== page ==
In 1972, Matthew Lipman founded the Institute of Advancement for Philosophy for Children (IAPC), producing a series of novels and teaching manuals promoting philosophical inquiry at all levels of schooling. The programme consisted of stories about children discussing traditional topics of ethics, values, logic, reality, perception, and politics, as they related to their own daily experiences. Philosophy for Children has been adapted beyond the IAPC texts, but the process remains one of an open community of inquiry in which teachers promote respect, conceptual clarity, critical judgement, and active listening without imposing their own ideas.
Philosophy in Schools describes the successes and difficulties in implementing this community of inquiry model. The book covers topics including the formation of non-didactic courses in ethics, the difficulties of fitting a post-compulsory philosophy course into a standard curriculum framework, and the political assumptions of adopting this model in a low socio-economic school. The contributions also ask deeper questions about how a genuine community of inquiry model is incompatible with conventional models of schooling, with their positioning of the discipline of philosophy in the curriculum. This book was originally published as a special issue of Educational Philosophy and Theory.
"[T]he book provides interesting reflections about the role of philosophy in promoting freedom and in critically analyzing the rules established to ensure order. Philosophy can play an important role in the maintenance or in the subversion of social patterns and stratifications." - Independent Scholar and Member Italian Journal of Sociology of Education, February 2017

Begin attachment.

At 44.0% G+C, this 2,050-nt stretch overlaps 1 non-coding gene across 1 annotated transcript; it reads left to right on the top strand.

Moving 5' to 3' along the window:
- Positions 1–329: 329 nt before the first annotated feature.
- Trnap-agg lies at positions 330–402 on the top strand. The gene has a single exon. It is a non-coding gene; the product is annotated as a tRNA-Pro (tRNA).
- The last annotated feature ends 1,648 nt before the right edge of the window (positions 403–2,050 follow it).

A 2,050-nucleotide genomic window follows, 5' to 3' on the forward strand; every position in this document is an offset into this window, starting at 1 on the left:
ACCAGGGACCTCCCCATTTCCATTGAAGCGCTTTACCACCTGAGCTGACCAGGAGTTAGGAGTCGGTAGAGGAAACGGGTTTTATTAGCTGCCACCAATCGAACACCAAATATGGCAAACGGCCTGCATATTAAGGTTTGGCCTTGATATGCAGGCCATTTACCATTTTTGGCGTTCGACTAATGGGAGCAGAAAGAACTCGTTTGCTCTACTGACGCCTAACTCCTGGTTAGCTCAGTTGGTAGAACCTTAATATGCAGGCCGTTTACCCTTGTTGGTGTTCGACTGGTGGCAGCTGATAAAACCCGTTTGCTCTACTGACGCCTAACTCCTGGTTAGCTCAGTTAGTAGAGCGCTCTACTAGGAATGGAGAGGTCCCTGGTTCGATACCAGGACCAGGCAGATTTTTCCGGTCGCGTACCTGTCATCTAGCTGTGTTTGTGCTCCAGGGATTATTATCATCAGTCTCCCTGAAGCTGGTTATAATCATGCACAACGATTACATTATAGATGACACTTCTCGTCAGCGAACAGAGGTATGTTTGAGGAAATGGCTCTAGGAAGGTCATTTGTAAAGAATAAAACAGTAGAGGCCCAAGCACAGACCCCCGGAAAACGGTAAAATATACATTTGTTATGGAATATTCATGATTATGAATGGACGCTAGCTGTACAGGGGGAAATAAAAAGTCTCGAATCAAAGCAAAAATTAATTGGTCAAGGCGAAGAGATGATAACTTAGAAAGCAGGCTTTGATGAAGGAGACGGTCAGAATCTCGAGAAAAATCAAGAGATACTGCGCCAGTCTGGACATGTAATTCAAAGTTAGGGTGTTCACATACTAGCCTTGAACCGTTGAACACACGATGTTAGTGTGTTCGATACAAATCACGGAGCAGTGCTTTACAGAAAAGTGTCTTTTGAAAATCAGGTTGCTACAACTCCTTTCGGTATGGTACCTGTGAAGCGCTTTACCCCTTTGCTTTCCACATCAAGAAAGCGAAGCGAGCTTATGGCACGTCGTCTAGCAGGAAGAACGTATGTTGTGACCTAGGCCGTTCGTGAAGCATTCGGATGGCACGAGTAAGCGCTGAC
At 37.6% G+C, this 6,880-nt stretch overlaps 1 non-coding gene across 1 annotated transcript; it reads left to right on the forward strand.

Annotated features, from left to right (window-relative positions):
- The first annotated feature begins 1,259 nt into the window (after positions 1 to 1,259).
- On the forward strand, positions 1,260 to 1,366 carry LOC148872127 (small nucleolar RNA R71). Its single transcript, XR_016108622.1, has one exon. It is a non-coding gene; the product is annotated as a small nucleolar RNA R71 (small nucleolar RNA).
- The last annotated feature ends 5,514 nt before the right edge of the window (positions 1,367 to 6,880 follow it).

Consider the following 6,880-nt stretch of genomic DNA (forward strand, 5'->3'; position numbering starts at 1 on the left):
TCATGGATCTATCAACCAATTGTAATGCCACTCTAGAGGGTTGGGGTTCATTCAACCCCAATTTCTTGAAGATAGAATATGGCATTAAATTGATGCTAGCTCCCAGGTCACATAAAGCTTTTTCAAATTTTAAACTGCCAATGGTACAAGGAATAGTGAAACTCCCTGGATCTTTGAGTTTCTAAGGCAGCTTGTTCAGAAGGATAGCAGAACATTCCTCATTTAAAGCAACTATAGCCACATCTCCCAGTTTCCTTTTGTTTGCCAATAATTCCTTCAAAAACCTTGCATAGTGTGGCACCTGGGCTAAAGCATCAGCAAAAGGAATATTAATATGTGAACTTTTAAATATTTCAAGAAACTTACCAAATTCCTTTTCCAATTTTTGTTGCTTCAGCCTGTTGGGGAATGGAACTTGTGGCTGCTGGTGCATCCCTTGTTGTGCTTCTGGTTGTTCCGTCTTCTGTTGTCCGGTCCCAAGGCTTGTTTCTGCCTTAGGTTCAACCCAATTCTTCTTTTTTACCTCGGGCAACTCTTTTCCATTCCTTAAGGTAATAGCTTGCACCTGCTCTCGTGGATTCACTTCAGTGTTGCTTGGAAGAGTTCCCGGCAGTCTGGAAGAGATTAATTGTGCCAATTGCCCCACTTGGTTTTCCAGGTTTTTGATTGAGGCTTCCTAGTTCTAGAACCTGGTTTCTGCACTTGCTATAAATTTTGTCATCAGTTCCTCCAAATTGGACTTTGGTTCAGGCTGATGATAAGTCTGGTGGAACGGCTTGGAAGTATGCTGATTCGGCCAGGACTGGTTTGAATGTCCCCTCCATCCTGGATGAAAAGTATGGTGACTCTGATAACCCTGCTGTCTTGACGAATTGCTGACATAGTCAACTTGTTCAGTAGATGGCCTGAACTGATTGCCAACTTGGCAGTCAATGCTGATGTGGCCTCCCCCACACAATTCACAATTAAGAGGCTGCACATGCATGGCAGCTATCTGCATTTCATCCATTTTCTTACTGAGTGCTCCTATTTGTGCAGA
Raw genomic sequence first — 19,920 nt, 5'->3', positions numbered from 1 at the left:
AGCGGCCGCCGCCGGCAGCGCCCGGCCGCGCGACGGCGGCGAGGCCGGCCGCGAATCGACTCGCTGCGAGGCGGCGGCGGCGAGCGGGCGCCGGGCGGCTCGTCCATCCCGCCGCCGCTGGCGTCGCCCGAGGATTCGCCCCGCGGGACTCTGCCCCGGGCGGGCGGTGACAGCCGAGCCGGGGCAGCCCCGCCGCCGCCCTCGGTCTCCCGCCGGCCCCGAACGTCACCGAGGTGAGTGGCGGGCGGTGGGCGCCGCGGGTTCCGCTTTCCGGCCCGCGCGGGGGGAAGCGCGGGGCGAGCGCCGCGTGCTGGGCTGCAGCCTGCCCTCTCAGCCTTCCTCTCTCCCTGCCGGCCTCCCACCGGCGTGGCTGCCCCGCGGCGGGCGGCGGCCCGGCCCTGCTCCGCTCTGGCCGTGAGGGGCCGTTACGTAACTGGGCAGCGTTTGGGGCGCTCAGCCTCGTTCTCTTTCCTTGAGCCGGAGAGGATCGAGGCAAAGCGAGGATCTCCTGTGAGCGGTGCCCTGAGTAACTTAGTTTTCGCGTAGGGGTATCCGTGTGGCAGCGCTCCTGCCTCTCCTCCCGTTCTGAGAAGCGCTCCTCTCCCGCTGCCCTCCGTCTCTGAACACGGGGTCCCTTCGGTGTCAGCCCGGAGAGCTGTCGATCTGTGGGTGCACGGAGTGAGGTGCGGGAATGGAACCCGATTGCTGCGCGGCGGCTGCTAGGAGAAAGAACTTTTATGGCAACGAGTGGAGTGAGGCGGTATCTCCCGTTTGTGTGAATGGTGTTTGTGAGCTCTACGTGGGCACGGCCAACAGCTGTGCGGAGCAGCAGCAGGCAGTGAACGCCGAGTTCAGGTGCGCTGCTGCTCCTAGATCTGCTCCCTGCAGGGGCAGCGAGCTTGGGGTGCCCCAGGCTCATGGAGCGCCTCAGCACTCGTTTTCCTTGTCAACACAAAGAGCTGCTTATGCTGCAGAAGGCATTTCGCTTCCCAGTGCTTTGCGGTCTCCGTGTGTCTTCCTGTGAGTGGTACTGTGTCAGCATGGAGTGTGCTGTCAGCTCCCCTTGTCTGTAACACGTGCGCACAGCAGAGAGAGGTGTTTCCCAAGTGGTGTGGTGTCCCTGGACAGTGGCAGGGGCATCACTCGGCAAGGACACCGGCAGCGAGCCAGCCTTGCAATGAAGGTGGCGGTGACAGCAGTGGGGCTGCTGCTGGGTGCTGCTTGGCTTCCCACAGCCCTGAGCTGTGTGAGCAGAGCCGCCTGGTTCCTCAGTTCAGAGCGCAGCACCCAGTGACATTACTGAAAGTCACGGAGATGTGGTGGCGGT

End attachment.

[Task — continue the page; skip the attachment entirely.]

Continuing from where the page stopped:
Introduction Felicity Haynes
1. Philosophy for Children, Values Education and the Inquiring Society Philip Cam
2. Philosophy and Ethics in Western Australian Secondary Schools Stephen Millett and Alan Tapper
3. That’s Not For Our Kids: The strange death of philosophy and ethics in a low socioeconomic secondary school Greg Thompson and Tomaž Lašič
4. Identifying a K-10 Developmental Framework for Teaching Philosophy Janette Poulton
5. Developing Democratic Dispositions and Enabling Crap Detection: Claims for classroom philosophy with special reference to Western Australia and New Zealand Leon Benade
6. Philosophy, Art or Pedagogy? How should children experience education? Christine Doddington
7. Kaupapa Māori, Philosophy and Schools Georgina Stewart
8. School and the Limits of Philosophy Peter Fitzsimons
9. Opening Teachers’ Minds to Philosophy: The crucial role of teacher education Sue Knight and Carol Collins
10. What is Philosophy for Children? From an educational experiment to experimental education Nancy Vansieleghem